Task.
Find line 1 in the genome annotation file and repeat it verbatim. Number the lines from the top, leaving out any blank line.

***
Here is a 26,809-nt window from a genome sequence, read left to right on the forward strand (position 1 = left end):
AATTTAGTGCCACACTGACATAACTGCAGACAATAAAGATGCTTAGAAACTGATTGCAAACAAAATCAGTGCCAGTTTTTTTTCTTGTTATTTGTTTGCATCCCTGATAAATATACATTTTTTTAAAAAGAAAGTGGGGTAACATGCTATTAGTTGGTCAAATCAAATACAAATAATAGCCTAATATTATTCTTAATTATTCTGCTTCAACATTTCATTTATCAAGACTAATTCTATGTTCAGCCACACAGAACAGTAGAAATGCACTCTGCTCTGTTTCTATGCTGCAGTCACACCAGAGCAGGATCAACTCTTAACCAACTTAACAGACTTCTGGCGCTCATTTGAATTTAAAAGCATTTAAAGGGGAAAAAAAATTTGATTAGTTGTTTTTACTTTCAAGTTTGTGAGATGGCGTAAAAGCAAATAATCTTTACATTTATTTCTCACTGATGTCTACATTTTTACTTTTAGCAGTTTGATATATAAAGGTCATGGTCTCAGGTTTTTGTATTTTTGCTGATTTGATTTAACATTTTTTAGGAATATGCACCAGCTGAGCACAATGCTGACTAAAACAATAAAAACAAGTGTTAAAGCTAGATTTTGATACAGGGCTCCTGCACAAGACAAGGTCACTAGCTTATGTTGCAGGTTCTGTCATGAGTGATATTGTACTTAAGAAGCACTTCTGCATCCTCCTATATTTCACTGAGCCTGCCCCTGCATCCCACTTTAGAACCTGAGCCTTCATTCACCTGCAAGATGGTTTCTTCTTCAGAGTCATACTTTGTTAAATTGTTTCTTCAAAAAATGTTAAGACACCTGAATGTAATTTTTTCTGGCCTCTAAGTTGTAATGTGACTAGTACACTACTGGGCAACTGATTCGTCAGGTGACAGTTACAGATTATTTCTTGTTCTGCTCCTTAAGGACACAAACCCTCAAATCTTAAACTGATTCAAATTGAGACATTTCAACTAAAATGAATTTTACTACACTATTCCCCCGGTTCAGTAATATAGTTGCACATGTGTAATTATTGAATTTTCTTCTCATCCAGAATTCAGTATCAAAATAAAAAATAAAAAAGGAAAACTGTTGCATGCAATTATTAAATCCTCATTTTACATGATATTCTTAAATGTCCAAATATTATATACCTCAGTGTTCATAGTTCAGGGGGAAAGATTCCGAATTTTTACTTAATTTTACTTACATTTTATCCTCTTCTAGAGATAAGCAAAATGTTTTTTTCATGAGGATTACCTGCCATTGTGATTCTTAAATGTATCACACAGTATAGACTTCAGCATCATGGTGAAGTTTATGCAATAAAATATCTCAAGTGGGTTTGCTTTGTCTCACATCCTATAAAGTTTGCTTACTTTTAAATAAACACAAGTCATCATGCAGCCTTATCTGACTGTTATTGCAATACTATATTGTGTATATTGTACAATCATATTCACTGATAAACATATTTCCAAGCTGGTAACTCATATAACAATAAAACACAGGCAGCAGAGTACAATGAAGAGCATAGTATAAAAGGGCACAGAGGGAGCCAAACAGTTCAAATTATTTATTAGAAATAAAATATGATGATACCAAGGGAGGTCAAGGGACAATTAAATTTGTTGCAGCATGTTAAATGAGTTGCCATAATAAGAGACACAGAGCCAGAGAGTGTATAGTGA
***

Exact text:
Here is a 26,809-nt window from a genome sequence, read left to right on the forward strand (position 1 = left end):